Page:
Evaluation of recently developed methods for the forensic detection of menstrual blood
Bagwe, Ketki Ravindra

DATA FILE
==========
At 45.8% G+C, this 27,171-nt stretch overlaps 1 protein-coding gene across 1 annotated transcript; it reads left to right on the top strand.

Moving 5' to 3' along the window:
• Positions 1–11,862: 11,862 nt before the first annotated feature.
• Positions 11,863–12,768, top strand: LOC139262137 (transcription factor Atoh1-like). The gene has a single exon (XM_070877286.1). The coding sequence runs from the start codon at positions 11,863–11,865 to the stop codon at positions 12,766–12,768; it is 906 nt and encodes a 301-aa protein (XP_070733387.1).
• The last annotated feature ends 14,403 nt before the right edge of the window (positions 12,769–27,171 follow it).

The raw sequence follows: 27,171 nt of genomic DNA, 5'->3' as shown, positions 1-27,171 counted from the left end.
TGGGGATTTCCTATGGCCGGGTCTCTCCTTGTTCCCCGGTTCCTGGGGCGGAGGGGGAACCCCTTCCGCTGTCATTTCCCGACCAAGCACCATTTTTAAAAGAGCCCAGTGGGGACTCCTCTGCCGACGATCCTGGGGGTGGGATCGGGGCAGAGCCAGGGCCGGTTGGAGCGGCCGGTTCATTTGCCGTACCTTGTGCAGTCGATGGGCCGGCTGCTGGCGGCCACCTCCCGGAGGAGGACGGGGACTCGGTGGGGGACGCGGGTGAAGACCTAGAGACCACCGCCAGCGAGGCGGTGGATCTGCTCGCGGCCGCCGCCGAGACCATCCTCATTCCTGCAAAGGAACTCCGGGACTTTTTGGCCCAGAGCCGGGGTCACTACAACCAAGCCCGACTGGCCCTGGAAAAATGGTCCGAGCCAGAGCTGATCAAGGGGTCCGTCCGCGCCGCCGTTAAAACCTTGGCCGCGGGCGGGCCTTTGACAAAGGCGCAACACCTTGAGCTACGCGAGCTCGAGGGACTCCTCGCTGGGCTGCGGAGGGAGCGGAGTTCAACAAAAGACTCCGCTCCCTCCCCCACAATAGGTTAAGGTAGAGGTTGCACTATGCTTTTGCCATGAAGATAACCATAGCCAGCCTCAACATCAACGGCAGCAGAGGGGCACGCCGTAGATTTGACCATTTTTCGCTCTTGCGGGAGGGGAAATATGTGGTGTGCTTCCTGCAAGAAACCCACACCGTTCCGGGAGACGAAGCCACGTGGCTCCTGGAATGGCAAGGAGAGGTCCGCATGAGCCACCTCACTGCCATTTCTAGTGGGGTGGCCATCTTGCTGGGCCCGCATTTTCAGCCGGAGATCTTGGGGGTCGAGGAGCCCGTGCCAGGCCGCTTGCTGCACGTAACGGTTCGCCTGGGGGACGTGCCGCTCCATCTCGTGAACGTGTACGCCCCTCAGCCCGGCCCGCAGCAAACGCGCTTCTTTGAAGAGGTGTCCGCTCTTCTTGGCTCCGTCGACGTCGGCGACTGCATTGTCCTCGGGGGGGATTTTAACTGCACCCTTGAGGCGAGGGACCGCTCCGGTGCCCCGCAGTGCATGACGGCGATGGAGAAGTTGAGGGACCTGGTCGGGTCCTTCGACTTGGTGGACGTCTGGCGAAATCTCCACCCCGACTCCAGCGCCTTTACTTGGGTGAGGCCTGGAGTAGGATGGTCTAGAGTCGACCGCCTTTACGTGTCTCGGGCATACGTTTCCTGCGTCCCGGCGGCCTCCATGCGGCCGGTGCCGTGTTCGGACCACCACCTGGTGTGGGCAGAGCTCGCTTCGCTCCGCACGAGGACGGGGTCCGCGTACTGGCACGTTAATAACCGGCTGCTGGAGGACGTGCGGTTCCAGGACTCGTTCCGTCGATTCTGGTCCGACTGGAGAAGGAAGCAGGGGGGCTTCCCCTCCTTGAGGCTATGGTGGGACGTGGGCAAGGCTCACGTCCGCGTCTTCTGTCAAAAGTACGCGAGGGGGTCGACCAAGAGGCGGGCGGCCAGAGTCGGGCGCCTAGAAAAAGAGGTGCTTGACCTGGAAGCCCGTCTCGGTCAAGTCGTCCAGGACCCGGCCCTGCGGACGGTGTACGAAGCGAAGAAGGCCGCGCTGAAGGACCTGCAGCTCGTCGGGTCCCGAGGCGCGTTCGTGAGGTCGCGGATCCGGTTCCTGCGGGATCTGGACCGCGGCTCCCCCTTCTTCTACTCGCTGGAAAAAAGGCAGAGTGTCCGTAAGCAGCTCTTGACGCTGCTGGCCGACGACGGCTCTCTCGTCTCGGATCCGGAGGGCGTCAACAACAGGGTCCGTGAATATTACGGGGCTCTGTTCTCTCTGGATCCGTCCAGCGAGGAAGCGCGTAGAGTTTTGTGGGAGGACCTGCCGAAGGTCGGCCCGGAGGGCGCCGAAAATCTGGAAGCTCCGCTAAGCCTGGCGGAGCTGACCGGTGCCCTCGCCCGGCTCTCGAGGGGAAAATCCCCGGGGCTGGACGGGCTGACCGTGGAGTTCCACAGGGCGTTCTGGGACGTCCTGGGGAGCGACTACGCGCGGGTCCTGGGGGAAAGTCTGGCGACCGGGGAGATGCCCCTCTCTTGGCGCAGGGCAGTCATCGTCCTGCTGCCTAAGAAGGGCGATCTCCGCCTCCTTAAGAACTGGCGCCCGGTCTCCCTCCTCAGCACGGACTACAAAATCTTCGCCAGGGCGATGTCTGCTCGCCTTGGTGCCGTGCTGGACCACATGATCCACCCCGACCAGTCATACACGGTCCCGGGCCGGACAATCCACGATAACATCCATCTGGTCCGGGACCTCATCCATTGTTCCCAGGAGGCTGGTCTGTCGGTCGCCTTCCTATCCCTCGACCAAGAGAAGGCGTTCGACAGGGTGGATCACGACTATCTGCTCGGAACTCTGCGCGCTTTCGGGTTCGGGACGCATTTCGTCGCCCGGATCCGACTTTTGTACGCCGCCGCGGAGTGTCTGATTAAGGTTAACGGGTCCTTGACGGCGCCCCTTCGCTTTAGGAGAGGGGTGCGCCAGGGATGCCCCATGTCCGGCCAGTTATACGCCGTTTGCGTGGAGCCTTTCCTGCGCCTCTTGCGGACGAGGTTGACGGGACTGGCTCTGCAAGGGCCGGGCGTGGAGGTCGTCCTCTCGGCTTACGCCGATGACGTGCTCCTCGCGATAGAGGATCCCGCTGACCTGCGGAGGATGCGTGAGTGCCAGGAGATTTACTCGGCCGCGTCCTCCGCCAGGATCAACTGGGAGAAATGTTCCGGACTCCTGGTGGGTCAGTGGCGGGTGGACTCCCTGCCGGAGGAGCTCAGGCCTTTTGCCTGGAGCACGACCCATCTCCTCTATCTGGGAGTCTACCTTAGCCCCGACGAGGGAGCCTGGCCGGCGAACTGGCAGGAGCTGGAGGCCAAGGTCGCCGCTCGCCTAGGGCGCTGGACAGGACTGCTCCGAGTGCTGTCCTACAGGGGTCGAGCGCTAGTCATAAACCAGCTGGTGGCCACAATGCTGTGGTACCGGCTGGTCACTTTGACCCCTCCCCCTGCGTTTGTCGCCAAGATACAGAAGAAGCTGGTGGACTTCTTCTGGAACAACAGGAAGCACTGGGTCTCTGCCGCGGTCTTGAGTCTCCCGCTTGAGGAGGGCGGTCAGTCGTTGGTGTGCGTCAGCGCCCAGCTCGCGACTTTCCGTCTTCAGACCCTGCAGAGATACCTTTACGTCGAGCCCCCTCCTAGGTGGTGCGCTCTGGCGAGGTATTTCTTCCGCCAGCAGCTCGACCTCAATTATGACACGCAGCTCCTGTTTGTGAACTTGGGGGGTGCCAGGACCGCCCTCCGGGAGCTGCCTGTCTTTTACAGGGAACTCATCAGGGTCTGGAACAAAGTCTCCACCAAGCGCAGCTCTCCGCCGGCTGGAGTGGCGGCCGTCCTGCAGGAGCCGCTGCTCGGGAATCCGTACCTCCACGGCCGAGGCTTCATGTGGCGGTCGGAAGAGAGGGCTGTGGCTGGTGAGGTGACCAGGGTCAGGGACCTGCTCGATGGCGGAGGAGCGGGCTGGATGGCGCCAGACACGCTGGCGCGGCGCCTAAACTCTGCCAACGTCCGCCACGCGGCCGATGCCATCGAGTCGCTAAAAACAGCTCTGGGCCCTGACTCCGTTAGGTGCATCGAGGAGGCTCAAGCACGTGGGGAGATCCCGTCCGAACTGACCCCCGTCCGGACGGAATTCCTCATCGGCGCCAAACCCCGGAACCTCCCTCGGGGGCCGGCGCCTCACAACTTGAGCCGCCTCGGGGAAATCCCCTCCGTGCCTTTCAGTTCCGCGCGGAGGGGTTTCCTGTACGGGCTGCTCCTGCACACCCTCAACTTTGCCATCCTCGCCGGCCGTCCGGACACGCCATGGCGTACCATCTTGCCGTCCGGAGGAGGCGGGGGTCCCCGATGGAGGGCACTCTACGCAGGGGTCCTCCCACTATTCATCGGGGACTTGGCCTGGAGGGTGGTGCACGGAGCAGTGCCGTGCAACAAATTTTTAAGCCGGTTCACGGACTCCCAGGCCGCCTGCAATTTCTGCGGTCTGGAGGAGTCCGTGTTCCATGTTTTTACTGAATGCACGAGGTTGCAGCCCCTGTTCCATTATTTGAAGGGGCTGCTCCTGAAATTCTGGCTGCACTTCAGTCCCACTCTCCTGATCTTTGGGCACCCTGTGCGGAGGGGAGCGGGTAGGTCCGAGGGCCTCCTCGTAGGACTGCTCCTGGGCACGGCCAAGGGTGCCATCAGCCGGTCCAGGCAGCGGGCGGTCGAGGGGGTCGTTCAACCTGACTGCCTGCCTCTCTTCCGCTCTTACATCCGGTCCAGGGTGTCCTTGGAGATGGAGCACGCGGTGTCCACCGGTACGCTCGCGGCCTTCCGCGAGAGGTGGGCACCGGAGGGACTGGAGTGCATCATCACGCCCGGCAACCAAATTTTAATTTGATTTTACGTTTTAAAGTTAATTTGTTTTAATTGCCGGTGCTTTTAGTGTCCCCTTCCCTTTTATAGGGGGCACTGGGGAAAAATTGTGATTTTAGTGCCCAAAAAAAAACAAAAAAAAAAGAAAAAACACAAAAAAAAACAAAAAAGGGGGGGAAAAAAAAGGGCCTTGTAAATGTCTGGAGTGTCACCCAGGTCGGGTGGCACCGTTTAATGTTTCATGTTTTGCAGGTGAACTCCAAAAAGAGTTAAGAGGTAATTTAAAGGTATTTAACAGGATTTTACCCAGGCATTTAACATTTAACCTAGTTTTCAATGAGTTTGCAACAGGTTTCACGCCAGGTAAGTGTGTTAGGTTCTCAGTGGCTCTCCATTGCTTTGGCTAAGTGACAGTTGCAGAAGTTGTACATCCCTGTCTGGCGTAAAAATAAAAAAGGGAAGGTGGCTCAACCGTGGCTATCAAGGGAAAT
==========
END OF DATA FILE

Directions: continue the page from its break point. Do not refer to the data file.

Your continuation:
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Body fluid identification is an important aspect of forensic work, as it can help identify a suspect and provide information about the kind of criminal activity that took place. Blood is one of the most commonly found body fluids at a crime scene. While visually it is easily distinguishable from other fluids, an accurate method is needed to differentiate between peripheral blood and menstrual blood. This differentiation could provide critical evidence regarding consent in an alleged sexual assault. The presence of peripheral blood indicates a traumatic cause, whereas menstrual blood points towards a natural bleeding cause. Accurate detection of menstrual blood can also help with the reconstruction or corroboration of events. Menstruation is the shedding of the internal lining of the uterus that occurs on a monthly basis in women of a reproductive age group. Menstrual blood is different in composition from the peripheral blood flowing through arteries and veins. It consists of a mixture of vaginal and cervical secretions, epithelial cells, debris from the endometrial lining, blood and fibrinolytic products. The fibrinolytic products are associated with the prevention of blood clot formation. Several methods have been researched and used for the detection of menstrual blood. These include microscopy, identification of the lactate dehydrogenase isoenzyme, detection of fibrinolytic products, and profiling of messenger ribonucleic acid (mRNA) and micro RNA (miRNA). Even though menstrual blood is encountered at crime scenes, a reliable routine procedure for its identification has not yet been incorporated in forensic laboratories. In this study, four methods of detection of menstrual blood were evaluated and compared with each other regarding efficacy. These methods are the LGC ParaDNA® Body Fluid ID Test, SERATEC® PMB Test, DIMERTEST® Latex Assay and Microscopic methods using Lugol’s Iodine and Dane’s staining method. The LGC ParaDNA® Body Fluid ID Test identifies menstrual blood by detecting the mRNA marker MMP10. The SERATEC® PMB Test and DIMERTEST® Latex Assay both detect D-dimers present in menstrual blood. In addition, the SERATEC® PMB Test can detect the presence of peripheral blood. Microscopic identification is performed by identifying vaginal epithelial cells present in the menstrual blood. Menstrual blood samples were self-collected from six anonymous donors on three consecutive days of menses on either a cotton swatch or a cotton swab. Samples from the earliest day were tested in triplicate using the first three methods. For the fourth method, Lugol’s Iodine and Dane’s stain were applied to various cell types to test the utility of the stains. The ParaDNA® Body Fluid ID Test, SERATEC® PMB test and the DIMERTEST® Latex Assay all show promise for the detection of menstrual blood in forensic samples. None of the tests showed a cross reactivity to the other body fluids tested, but some ParaDNA® and DIMERTEST® samples yielded a false negative result for menstrual blood or peripheral blood. The SERATEC® PMB Test outperformed the other methods, both in sensitivity and accuracy. It was accurate for all samples, with a short run time and minimal training required. Microscopic detection of menstrual blood via detection of vaginal epithelial cells could not be accurately investigated as Dane’s staining method could not be reproduced and the presence of blood obscured the results for the Lugol’s method.